Click on any planet below to go straight to its section.
The table below shows key data for the planets this month, including rise, transit and set times, as well as magnitude, apparent size and position data (right ascension and declination).
Events that occur when the sun is below the horizon are shown with a black background and white text. All other events happen when the sun is in the sky and other for not visible for observation.
July offers good views of all the planets except Mercury which spends most of the month too close to the sun for us to see it. Venus has arguably the worst views now that it is a distant, full disc only visible just before the sky brightens for sunrise.
Mars, Jupiter and Saturn are all morning planets and all heading towards oppositions later this year. Saturn gets there first, which is why we can see it before midnight by the end of the month. All three planets have growing and brightening discs this month.
Uranus and Neptune are also visible in the early morning sky, if you’ve never seen them before they are worth the hunt right now.
All of the images below can be opened full screen in a new tab by clicking on them
2020 1 / We can maybe catch a glimpse of Mercury just before sunrise this morning. It is very low on the horizon half an hour before sunrise.
1940 0 / It’s one day before the small planet passes behind the sun. That’s why we can’t see the planet today.
0700 2 / Now an evening planet, Mercury is still too close to the sun to be observed. Here, it’s 2° over the horizon at 9pm.
There’s not much to see of Mercury this month.
It passes behind the sun in the middle of the month, after which it becomes an evening planet. The best (and only practical) time to see it is at the very start of the month before sunrise and at the end of the month after sunset. Even then, don’t expect great views.
0610 4 / This view at 5:20am, which is 40 minutes before sunrise. The planet is 13° over the horizon, shining at magnitude -3.9.
0630 4 / At 5:30, venus is 14° over the horizon before sunrise. Its disc is 90% illuminated but only 11 arcseconds across.
0700 5 / At the same time later in the month we see the almost-full disc 12° high.
There is not much change to see in the sky for Venus this month. Viewing is okay but no better than that. Look for the brightly shining jewel before the sky gets too bright.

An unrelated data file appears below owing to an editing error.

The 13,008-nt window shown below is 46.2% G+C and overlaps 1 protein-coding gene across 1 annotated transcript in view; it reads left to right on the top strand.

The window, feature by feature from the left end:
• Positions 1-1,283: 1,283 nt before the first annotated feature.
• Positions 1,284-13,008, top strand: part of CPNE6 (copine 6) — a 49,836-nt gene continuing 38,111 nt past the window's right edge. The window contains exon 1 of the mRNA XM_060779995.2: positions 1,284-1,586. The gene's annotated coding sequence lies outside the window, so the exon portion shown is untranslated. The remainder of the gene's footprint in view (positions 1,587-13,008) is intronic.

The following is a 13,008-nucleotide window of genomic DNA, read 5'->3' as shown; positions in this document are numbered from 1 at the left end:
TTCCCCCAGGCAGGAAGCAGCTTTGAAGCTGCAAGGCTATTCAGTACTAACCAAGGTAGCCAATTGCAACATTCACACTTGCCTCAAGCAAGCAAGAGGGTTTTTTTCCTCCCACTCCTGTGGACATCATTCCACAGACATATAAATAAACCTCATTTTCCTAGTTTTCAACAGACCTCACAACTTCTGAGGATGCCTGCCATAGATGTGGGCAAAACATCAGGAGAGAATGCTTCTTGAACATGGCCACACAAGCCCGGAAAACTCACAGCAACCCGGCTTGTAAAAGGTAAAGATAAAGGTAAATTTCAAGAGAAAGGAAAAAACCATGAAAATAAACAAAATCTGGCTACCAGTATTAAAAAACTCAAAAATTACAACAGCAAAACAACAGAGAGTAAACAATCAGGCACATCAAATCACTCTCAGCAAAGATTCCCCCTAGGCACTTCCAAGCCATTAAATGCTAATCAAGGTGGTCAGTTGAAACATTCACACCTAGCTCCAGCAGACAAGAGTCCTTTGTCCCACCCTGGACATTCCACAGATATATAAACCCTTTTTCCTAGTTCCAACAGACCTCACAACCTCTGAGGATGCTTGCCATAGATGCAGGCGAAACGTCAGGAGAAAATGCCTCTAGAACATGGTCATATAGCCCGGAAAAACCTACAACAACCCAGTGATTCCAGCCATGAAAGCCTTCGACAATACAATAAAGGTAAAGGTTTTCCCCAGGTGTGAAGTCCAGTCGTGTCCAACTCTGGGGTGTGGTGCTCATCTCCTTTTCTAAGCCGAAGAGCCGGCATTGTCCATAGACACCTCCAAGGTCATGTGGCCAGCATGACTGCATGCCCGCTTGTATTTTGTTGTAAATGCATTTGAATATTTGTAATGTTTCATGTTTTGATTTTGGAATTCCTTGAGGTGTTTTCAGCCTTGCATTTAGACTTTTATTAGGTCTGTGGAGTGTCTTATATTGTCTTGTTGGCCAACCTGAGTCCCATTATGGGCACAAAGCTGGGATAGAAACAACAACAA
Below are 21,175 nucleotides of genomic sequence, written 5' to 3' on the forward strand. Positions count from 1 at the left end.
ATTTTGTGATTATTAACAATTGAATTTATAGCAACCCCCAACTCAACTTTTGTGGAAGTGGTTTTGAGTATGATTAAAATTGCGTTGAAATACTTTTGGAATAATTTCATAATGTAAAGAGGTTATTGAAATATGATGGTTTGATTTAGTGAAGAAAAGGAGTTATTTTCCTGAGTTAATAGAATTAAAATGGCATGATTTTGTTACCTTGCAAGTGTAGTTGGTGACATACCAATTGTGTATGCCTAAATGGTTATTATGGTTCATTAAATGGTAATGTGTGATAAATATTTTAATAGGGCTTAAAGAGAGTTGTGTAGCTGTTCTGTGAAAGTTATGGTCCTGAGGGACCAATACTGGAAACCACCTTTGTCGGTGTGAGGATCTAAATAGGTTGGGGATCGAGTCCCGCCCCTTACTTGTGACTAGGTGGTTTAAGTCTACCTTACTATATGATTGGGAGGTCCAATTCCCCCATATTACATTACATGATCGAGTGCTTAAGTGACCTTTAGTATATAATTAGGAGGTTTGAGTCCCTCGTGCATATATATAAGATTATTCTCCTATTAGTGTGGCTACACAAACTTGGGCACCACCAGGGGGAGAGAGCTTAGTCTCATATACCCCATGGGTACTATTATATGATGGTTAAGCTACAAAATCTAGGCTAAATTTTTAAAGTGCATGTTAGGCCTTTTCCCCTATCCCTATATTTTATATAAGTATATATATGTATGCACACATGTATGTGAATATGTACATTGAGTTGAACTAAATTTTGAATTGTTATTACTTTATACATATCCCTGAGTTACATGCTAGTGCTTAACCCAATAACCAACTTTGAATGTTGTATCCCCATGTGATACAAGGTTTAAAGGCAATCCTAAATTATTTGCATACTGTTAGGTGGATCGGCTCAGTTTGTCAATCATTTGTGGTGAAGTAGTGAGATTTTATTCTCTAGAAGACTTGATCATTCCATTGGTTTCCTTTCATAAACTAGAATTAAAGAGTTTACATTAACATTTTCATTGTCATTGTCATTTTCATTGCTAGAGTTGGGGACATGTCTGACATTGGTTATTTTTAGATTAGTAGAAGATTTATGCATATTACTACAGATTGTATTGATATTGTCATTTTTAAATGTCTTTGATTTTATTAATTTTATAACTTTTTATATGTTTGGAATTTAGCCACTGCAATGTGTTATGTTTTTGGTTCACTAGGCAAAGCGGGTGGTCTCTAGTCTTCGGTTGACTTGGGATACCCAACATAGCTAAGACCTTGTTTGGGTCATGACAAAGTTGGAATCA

The disc continues to fill, increasing from 86% to 93% illuminated over July. Across the same period, the disc only shrinks marginally from 11.8 to 10.7 arcseconds across. There’s still some time before it passes behind the sun in October, so it’s disc will further shrink and fill over the coming weeks.
0500 60 / At 5am, Mars is high over the eastern horizon, and larger than it’s been for many months.
0500 64 / At 5am, Mars is 40° above the horizon, midway between Aldebaran and Jupiter.
0500 67 / Still at 5am, the Martian disc at last extends beyond 8 arcseconds wide. It’s bright at magnitude 0.3.
It feels like we’ve been counting down to seeing ‘big’ Mars for a long time but we’re now down to about four months to go and the changes over the coming months are noticeable.
The disc of Mars grows by over one arcsecond in July, which doesn’t sound like much but is actually a 15% increase in size. With that comes increasing brightness.
What also happens as Mars moves towards its closest approach is that it rises earlier and earlier. By the end of July, Mars rises before 1am and it’s highest in the sky before 8am. In the next couple of months, we’ll be able to enjoy the Red Planet in the darkness of evening.
2359 37 / Jupiter is high in the southeast at 5am, midway between horizon and overhead. It shines at magnitude -2.5.
2330 39 / Ten days later and Jupiter is a little brighter and placed between Mars and Saturn. Its disc is 42 arcseconds across.
2330 44 / At 5am now, Jupiter is 52° over the southern horizon, which is practically its highest point in the sky.
We’ve already seen that this giant planet passes within a degree of Venus at the beginning of May and Mars at the end of the month. Both of these events give us the chance to see how the giant compares to the two smaller, and much closer, planets.
It’s only two months until Jupiter’s opposition at the end of September and we see that in the planet’s growing size and brightness, and the fact that it’s rising earlier and earlier.
At the end of July, Jupiter is 44 arcseconds wide, shines at magnitude -2.7, and rises at 11pm. Its best viewing is still around 5am, but it won’t be many weeks before us evening astronomers can take a good long look at it.
2300 34 / 36° over the southern horizon is where we see Saturn at its highest at 4am.
2300 35 / There is just one month until conjunction and Saturn’s disc is 18 arcseconds wide and shines at magnitude 0.4.
2230 35 / At 3am, we see Jupiter in Capricorn 36° over the southern horizon.
It’s only one month until Saturn is as close to Earth as it comes this year. As we observed for Jupiter, the ringed planet is growing larger, brighter and is rising earlier.
In fact, by the end of July, we could comfortably be observing Saturn before midnight, when it will be 26° high above the southeast horizon.
0500 68 / Uranus is 30° high in the east at 4:30 in the morning. Use the line of Jupiter and Mars to help you find its small disc in Aries, near Cetus.
2300 37 / At the same time, Neptune is about halfway between the southern horizon and the overhead point, 13° southwest of Jupiter.
Both of the two most distant planets offer good viewing this month, if you’re prepared to be outside in the early hours to see them.
Neptune is the better of the two because it’s higher in the sky, but both are worth hunting down when the moon is not in the sky.
Use the table below to see when each of the planets is observable for each day this month. Click on it for full screen.
A planet is classed as observable when it is more than 10° above the horizon and the sky is dark enough for it to be observed.